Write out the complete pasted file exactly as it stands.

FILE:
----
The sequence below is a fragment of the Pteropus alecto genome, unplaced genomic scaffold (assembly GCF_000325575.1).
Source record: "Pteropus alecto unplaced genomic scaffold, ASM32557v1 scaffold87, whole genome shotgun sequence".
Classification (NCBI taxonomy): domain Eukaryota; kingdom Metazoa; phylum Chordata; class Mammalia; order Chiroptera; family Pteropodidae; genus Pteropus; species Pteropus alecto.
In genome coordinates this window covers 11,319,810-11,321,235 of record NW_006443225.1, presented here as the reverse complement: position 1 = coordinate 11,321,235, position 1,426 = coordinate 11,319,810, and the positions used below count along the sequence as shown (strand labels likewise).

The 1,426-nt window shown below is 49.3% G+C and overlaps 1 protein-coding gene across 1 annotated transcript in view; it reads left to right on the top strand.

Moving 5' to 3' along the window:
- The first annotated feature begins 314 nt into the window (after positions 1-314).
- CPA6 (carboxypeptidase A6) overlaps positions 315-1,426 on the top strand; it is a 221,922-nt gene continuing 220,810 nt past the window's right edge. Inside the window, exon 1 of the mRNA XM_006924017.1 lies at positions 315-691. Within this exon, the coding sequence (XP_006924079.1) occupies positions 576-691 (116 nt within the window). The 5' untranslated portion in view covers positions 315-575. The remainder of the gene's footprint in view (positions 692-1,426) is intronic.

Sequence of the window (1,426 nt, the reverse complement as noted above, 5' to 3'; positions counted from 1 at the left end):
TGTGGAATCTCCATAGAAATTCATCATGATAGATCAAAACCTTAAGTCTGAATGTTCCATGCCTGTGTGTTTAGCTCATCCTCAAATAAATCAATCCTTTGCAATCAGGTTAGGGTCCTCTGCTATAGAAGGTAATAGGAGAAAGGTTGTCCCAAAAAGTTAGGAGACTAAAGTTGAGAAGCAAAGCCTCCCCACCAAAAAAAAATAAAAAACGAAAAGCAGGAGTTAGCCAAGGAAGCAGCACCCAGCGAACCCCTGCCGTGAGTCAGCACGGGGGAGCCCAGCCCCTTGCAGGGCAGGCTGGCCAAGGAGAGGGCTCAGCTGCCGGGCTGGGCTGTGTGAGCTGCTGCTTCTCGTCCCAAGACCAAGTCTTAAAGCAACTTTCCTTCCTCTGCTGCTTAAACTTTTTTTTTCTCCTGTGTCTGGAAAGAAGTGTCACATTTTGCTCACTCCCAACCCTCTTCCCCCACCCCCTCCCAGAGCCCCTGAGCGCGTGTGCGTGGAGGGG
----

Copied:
The sequence below is a fragment of the Pteropus alecto genome, unplaced genomic scaffold (assembly GCF_000325575.1).
Source record: "Pteropus alecto unplaced genomic scaffold, ASM32557v1 scaffold87, whole genome shotgun sequence".
Classification (NCBI taxonomy): domain Eukaryota; kingdom Metazoa; phylum Chordata; class Mammalia; order Chiroptera; family Pteropodidae; genus Pteropus; species Pteropus alecto.
In genome coordinates this window covers 11,319,810-11,321,235 of record NW_006443225.1, presented here as the reverse complement: position 1 = coordinate 11,321,235, position 1,426 = coordinate 11,319,810, and the positions used below count along the sequence as shown (strand labels likewise).

The 1,426-nt window shown below is 49.3% G+C and overlaps 1 protein-coding gene across 1 annotated transcript in view; it reads left to right on the top strand.

Moving 5' to 3' along the window:
- The first annotated feature begins 314 nt into the window (after positions 1-314).
- CPA6 (carboxypeptidase A6) overlaps positions 315-1,426 on the top strand; it is a 221,922-nt gene continuing 220,810 nt past the window's right edge. Inside the window, exon 1 of the mRNA XM_006924017.1 lies at positions 315-691. Within this exon, the coding sequence (XP_006924079.1) occupies positions 576-691 (116 nt within the window). The 5' untranslated portion in view covers positions 315-575. The remainder of the gene's footprint in view (positions 692-1,426) is intronic.

Sequence of the window (1,426 nt, the reverse complement as noted above, 5' to 3'; positions counted from 1 at the left end):
TGTGGAATCTCCATAGAAATTCATCATGATAGATCAAAACCTTAAGTCTGAATGTTCCATGCCTGTGTGTTTAGCTCATCCTCAAATAAATCAATCCTTTGCAATCAGGTTAGGGTCCTCTGCTATAGAAGGTAATAGGAGAAAGGTTGTCCCAAAAAGTTAGGAGACTAAAGTTGAGAAGCAAAGCCTCCCCACCAAAAAAAAATAAAAAACGAAAAGCAGGAGTTAGCCAAGGAAGCAGCACCCAGCGAACCCCTGCCGTGAGTCAGCACGGGGGAGCCCAGCCCCTTGCAGGGCAGGCTGGCCAAGGAGAGGGCTCAGCTGCCGGGCTGGGCTGTGTGAGCTGCTGCTTCTCGTCCCAAGACCAAGTCTTAAAGCAACTTTCCTTCCTCTGCTGCTTAAACTTTTTTTTTCTCCTGTGTCTGGAAAGAAGTGTCACATTTTGCTCACTCCCAACCCTCTTCCCCCACCCCCTCCCAGAGCCCCTGAGCGCGTGTGCGTGGAGGGG